When baseball called "Time out!" Wednesday, it saved Tampa Bay's major-league life. We were comatose, and dying. Ownership financing was the problem. Tampa Bay's bankrollers are plenty rich, worth about $1.5-billion, but the cash-up-front ante had dramatically risen in the National League expansion game. Let's compare it to poker. Six players at the table, but three hands were essentially folded _ those belonging to Buffalo, Washington and Orlando. There will be two winners. Minimum cash stakes established by big-league baseball croupiers was $57-million, or 60 percent of a total expansion fee of $95-million.
Denver's bet. Old Rocky plunges for more than $57-million, but I'm not sure how much beyond. Maybe $60-million cash, or even $65-million. Next up, Miami. Big spender Wayne Huizenga pulls a blockbuster wad from his pocket. "I'm in for $95-mil in cash!" he blares. Denver winces. Tampa Bay gasps.
Your turn, Tampa Bay That's where it got sticky. No longer was $57-million cash an ample investment. Denver, backed by beer money, had boosted the price required to stay in the expansion poker game. Miami, with its Captain Video, then went for oneupsmanship and blew the ante through the ballpark roof.
"You in, Tampa Bay?"
Sidney and Allen Kohl, we'd long assumed, would peel off $40-million or thereabouts as Tampa Bay's leading underwriters. It never happened. The Kohls weren't eager to throw nearly so much cash on the table. I don't think there's any doubt Tampa Bay's largest cash investor became Auburndale trucking magnate Mark Bostick.
"Tampa Bay? In or out?"
About then, baseball called "Time!" Tampa Bay was saved from dying at the expansion table. Not exactly Chapter 11, but we've been given time to reorganize. Tampa Bay craves a Huizenga, or a Coors, or at least another Bostick. Immediately, the hunt was on. Prospects are evident.
Of course, even with enhanced Tampa Bay cash, it'd be no lock to outdeal Denver and Miami. But it does beat being dead, and hanging out a "Dome for Rent" sign.
People in Denver are understandably screaming, wondering why Tampa Bay was given a chance to make a run for more blue chips. We were on death row, and along comes a call from the baseball governor. "Time out!" Tampa Bay gets a new hearing.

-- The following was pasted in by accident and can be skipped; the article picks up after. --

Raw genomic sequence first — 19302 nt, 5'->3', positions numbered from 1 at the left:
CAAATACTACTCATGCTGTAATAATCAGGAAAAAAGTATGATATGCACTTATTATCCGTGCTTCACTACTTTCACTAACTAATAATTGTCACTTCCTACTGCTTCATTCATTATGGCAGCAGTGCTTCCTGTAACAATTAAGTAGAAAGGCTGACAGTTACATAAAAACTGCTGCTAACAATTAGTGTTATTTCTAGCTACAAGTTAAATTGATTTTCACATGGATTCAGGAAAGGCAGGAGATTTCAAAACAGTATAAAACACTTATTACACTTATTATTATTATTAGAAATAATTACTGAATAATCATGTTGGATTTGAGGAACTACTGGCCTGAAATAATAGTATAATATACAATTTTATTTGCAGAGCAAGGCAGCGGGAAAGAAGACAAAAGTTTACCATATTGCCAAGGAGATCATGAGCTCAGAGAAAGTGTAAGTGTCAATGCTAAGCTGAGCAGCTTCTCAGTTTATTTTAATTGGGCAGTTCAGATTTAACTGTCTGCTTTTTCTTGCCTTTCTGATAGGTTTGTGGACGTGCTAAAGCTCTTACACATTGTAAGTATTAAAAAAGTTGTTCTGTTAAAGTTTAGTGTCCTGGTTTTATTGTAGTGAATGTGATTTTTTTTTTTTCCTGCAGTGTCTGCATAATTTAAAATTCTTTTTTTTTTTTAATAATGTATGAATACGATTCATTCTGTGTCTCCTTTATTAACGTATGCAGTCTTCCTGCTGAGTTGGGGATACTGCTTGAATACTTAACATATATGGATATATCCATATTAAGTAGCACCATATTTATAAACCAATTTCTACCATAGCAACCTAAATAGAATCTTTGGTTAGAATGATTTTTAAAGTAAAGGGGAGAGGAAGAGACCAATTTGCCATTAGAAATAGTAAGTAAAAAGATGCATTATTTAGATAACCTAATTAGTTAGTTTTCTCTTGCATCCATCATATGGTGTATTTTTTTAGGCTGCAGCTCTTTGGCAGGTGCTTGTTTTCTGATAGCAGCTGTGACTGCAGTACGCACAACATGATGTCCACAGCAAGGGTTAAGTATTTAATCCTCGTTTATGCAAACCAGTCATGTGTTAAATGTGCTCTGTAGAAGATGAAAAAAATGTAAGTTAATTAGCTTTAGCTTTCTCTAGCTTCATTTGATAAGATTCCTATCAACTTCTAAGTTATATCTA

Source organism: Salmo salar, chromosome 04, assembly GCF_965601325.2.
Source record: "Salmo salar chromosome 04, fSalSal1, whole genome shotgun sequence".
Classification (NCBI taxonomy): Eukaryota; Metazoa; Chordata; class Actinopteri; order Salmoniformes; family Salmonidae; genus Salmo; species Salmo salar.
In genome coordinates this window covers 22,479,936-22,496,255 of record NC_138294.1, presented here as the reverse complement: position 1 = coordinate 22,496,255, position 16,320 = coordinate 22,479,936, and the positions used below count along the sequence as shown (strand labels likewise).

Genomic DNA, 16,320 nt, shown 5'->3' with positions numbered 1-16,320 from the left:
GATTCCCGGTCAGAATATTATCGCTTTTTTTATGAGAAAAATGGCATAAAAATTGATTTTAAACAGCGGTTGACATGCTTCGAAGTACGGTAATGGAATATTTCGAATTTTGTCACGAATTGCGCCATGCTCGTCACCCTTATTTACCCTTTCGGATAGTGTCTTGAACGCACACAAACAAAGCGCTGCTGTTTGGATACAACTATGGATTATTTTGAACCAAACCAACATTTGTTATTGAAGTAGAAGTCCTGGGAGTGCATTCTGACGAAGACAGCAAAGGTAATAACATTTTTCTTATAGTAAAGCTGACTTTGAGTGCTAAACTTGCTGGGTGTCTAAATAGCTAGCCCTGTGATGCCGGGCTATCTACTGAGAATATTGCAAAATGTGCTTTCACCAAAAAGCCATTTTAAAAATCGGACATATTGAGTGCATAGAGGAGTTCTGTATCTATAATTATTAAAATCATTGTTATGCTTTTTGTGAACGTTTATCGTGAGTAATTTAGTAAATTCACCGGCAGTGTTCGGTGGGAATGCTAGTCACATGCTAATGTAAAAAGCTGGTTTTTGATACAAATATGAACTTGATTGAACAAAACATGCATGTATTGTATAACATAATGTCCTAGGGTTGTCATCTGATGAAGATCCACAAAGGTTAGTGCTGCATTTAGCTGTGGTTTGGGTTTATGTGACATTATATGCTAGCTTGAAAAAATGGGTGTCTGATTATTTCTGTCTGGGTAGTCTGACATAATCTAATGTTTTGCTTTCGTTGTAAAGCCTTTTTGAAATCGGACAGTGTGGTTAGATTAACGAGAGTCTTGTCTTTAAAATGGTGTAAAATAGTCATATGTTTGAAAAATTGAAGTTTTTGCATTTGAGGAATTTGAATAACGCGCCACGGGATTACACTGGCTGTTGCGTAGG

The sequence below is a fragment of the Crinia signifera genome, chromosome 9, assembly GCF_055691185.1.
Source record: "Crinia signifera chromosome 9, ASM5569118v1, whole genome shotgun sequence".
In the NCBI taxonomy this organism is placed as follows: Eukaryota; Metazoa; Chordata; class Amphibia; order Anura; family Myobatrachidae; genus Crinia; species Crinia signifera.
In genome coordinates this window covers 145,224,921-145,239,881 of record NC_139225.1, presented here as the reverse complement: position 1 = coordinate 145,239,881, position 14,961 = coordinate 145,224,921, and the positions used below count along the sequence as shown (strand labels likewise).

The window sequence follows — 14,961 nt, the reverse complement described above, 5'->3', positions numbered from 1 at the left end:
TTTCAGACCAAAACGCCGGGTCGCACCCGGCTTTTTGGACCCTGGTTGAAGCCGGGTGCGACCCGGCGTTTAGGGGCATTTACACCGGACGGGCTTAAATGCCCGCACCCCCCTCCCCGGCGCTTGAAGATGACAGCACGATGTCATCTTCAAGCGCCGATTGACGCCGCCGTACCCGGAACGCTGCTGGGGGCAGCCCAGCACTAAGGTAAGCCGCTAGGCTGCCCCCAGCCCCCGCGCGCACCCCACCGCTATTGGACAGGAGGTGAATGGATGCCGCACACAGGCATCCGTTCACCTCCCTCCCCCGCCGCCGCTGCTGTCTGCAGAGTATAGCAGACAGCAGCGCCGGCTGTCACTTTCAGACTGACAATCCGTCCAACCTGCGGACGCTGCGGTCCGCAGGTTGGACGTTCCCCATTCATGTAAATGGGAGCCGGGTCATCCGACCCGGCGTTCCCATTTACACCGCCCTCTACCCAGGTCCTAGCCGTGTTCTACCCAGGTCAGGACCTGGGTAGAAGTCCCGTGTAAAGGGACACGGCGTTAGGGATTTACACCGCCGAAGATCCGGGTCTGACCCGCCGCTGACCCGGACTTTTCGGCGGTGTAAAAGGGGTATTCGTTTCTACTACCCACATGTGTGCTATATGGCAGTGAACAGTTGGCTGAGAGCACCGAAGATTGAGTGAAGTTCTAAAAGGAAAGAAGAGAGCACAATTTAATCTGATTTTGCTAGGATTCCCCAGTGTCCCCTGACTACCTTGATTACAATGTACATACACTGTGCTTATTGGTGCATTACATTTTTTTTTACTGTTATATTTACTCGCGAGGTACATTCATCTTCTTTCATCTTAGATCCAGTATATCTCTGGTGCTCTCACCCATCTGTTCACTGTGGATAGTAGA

Somebody in Major League Baseball cares a lot about the Tampa Bay market, and also about St. Petersburg, a medium-sized city that risked building a $135-million domed stadium. If baseball didn't care, there would've been no timeout, and on June 12 the announcement would have unquestionably been "Miami-Denver."
When expansion poker resumes, Buffalo and Orlando and Washington are still going to be dead. It'll be Tampa Bay's turn, and we can't bluff. We put up, or we fold. By now, the ante may be $95-million up front, to match Captain Video's wad. Then we'll see how Denver reacts. If all three applicants bid $95-mil in cash, MLB would then break the tie.
One of us will lose.
But not even Major League Baseball, with its shaky history on issues of finance and politics, would be so dumb as to not work on behalf of a $95-million runner-up. Surely the AL and NL would search for another way to work the near-miss expansion city into the big leagues, perhaps by relocating an existing but troubled franchise.
Remember, folks, MLB hand-picked our ownership group. Brotherhoods headed by Frank Morsani and Tom Hammons were eliminated while a consortium of Steve Porter, Joel Schur and the Kohl brothers was chosen. But, ironically, it is Bostick, a member of the old Morsani bunch, who comes aboard and winds up being the No. 1 cash investor.
We need more like him.
Baseball has given Tampa Bay the ultimate mulligan. Another chance. Before long, the expansion poker game will resume. Tampa Bay must say "Call," or say "Adios."